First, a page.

Guide to Participating in a Congressional Town Hall Meeting: Tips, Sample Questions and Talking Points
Funding for biomedical research is under attack in the name of deficit reduction. Without bipartisan action in Washington, NIH is slated to receive an eight to 10 percent cut. This would result in funding an estimated 2,400 fewer research project grants, leaving a lot of good science aside and delaying the opportunity for new treatments and cures. Jobs will be lost, and services will be eliminated.
Members of Congress know what they need to do to stop these cuts known in Washington as the "sequester." They just haven't yet mustered the political will to work together and make tough decisions. It's time to hold our lawmakers accountable. Let them know that balancing the budget takes a balanced approach—they can't and shouldn't do it by cutting essential jobs and services alone.
Members of Congress often host "Congressional Town Hall Meetings" when they are back home as a way to hear directly from their constituents.
These events offer an excellent opportunity to interact directly with Members of Congress and urge them to adopt a balanced approach to deficit reduction that does not include further cuts to essential jobs and services.
Prepare for the Meeting
- Visit your Member of Congress' website, Facebook page or Twitter feed and read their latest press releases, speeches, newsletters, and/or tweets to find out how they've voted recently and which issues they are currently following.
- Write down 1 or 2 brief questions that you would like to ask your Member of Congress (samples provided below). Make sure they are focused on a specific subject (like the impact of cuts on your priority) or piece of legislation (like the Budget Control Act). Do not include long introductory statements in your questions. Just state your name and the town where you live.
- Practice asking your question(s) until you can get through it in 25 seconds or less.
- Get directions to the meeting and research nearby parking and/or public transportation options.
Day of the Meeting
- Arrive a few minutes early and make sure you have your questions ready.
- Sign-in if asked to do so by the congressperson's staff. Introduce yourself to the staff and offer your business card or other contact information.
- Ask if you need to sign-up in advance to ask a question.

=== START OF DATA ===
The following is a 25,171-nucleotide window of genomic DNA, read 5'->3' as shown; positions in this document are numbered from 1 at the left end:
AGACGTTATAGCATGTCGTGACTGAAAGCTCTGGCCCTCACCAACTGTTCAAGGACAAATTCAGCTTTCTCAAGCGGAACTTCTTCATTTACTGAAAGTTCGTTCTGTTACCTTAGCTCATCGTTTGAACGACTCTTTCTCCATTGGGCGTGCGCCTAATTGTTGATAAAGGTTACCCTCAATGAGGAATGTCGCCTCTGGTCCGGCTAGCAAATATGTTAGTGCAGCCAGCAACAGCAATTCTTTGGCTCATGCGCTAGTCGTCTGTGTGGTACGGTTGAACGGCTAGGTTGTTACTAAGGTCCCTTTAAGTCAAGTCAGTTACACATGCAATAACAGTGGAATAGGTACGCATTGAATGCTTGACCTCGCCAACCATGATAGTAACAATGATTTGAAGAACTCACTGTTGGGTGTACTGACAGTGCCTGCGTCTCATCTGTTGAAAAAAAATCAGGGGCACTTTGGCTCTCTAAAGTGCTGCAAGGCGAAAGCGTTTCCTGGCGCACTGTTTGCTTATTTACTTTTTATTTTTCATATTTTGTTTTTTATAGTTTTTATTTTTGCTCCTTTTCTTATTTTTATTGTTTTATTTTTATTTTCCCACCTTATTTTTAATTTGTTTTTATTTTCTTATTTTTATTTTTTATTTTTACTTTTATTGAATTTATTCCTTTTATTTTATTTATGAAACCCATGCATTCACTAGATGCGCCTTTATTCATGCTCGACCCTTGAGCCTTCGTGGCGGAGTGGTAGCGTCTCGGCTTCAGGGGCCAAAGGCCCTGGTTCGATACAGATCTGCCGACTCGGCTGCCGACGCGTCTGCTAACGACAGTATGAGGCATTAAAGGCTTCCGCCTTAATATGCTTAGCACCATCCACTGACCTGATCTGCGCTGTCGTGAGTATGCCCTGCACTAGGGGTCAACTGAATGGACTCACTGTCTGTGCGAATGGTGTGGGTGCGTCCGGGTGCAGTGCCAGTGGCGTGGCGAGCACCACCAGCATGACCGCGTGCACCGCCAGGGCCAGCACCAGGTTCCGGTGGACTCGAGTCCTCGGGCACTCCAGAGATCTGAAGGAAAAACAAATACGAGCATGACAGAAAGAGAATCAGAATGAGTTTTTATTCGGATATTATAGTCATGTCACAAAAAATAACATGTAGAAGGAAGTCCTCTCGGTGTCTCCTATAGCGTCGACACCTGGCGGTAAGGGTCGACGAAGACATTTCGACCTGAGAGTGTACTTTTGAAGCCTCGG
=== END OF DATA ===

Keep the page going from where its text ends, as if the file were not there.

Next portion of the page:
- Sit in the front of the audience. If microphones are set up in the aisle, sit as close to the aisle as possible so you can quickly get to the microphone when it is time to ask questions.
- Silence your cell phone, PDA, and other electronic devices.
- This March, medical research will face deep cuts. For example, NIH stands to be cut 8.4 percent and will be unable to fund 2,300 research project grants.
- Members of Congress seem to agree these cuts will be devastating, but they can't agree on how to avoid them.
- Do you understand how these cuts will be harmful to this community and your constituents?
- Do you support a balanced approach to deficit reduction, as all experts have recommended?
- Will you work with your colleagues to find a balanced approach and avoid these cuts?
- Can I count on your support for medical research?
Sample Talking Points
Help spread the word! Use these talking points for conversations with lawmakers, as well as your family members, colleagues, friends, neighbors, and fellow town hall participants!
- This March, medical research will face deep cuts along with other essential jobs and services such as education, public safety, and air traffic control.
- Lawmakers and economists agree that these cuts will be devastating to the nation and our fragile economy.
- For medical research specifically, these cuts will mean 2,300 fewer research project grants funded.
- Since 2010, these and other core programs and services have borne the brunt of deficit reduction efforts. These programs are not the drivers of the deficit—in fact even completely eliminating these programs would not balance the budget.
- A bevy of independent experts agree we need a balanced approach to deficit reduction to balance the budget and avoid these cuts.
- Members of Congress must work together to find a balanced approach to deficit reduction that does not include further cuts to essential jobs and services such as medical research.
- Only through a balanced approach can we balance the budget and restore the nation's economic stability.
Modeled from the Coalition for Health Funding Guide to Participating in a Congressional Town Hall Meeting.
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